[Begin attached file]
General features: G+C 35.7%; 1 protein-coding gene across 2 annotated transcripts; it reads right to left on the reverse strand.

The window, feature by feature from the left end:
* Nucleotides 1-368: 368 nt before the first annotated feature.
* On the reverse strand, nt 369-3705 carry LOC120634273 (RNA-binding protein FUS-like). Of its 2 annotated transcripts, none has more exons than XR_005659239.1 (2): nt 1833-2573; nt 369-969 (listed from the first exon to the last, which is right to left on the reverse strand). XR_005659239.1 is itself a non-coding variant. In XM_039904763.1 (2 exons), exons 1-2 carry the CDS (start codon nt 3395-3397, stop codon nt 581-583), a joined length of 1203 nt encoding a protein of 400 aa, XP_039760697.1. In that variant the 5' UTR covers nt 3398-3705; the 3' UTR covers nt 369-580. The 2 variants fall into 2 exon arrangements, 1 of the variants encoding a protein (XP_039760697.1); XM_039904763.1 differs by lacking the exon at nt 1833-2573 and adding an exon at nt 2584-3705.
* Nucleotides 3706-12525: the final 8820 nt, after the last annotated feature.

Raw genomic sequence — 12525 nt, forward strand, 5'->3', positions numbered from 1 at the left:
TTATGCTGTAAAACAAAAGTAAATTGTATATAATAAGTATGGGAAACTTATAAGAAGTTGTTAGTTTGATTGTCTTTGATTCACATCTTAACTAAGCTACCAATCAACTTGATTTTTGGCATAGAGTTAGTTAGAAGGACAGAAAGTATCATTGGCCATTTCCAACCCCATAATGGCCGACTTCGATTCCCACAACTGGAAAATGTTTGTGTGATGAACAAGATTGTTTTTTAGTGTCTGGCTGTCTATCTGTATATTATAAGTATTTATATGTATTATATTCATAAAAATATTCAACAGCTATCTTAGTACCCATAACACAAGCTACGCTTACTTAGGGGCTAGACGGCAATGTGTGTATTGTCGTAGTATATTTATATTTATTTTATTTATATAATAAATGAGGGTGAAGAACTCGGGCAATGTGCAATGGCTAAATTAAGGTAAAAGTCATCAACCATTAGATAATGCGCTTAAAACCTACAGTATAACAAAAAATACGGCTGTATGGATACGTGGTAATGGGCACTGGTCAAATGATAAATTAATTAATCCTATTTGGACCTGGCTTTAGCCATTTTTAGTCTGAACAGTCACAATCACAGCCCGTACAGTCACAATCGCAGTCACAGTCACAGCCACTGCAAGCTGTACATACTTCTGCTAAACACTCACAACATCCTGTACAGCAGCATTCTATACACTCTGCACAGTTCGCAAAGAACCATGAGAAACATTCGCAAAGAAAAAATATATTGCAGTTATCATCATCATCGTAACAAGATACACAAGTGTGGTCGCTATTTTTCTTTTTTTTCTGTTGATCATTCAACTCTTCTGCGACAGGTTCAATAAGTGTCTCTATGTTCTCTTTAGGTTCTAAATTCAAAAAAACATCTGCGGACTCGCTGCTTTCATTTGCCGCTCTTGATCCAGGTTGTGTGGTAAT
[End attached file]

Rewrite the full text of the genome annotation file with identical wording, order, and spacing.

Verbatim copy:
General features: G+C 35.7%; 1 protein-coding gene across 2 annotated transcripts; it reads right to left on the reverse strand.

The window, feature by feature from the left end:
* Nucleotides 1-368: 368 nt before the first annotated feature.
* On the reverse strand, nt 369-3705 carry LOC120634273 (RNA-binding protein FUS-like). Of its 2 annotated transcripts, none has more exons than XR_005659239.1 (2): nt 1833-2573; nt 369-969 (listed from the first exon to the last, which is right to left on the reverse strand). XR_005659239.1 is itself a non-coding variant. In XM_039904763.1 (2 exons), exons 1-2 carry the CDS (start codon nt 3395-3397, stop codon nt 581-583), a joined length of 1203 nt encoding a protein of 400 aa, XP_039760697.1. In that variant the 5' UTR covers nt 3398-3705; the 3' UTR covers nt 369-580. The 2 variants fall into 2 exon arrangements, 1 of the variants encoding a protein (XP_039760697.1); XM_039904763.1 differs by lacking the exon at nt 1833-2573 and adding an exon at nt 2584-3705.
* Nucleotides 3706-12525: the final 8820 nt, after the last annotated feature.

Raw genomic sequence — 12525 nt, forward strand, 5'->3', positions numbered from 1 at the left:
TTATGCTGTAAAACAAAAGTAAATTGTATATAATAAGTATGGGAAACTTATAAGAAGTTGTTAGTTTGATTGTCTTTGATTCACATCTTAACTAAGCTACCAATCAACTTGATTTTTGGCATAGAGTTAGTTAGAAGGACAGAAAGTATCATTGGCCATTTCCAACCCCATAATGGCCGACTTCGATTCCCACAACTGGAAAATGTTTGTGTGATGAACAAGATTGTTTTTTAGTGTCTGGCTGTCTATCTGTATATTATAAGTATTTATATGTATTATATTCATAAAAATATTCAACAGCTATCTTAGTACCCATAACACAAGCTACGCTTACTTAGGGGCTAGACGGCAATGTGTGTATTGTCGTAGTATATTTATATTTATTTTATTTATATAATAAATGAGGGTGAAGAACTCGGGCAATGTGCAATGGCTAAATTAAGGTAAAAGTCATCAACCATTAGATAATGCGCTTAAAACCTACAGTATAACAAAAAATACGGCTGTATGGATACGTGGTAATGGGCACTGGTCAAATGATAAATTAATTAATCCTATTTGGACCTGGCTTTAGCCATTTTTAGTCTGAACAGTCACAATCACAGCCCGTACAGTCACAATCGCAGTCACAGTCACAGCCACTGCAAGCTGTACATACTTCTGCTAAACACTCACAACATCCTGTACAGCAGCATTCTATACACTCTGCACAGTTCGCAAAGAACCATGAGAAACATTCGCAAAGAAAAAATATATTGCAGTTATCATCATCATCGTAACAAGATACACAAGTGTGGTCGCTATTTTTCTTTTTTTTCTGTTGATCATTCAACTCTTCTGCGACAGGTTCAATAAGTGTCTCTATGTTCTCTTTAGGTTCTAAATTCAAAAAAACATCTGCGGACTCGCTGCTTTCATTTGCCGCTCTTGATCCAGGTTGTGTGGTAAT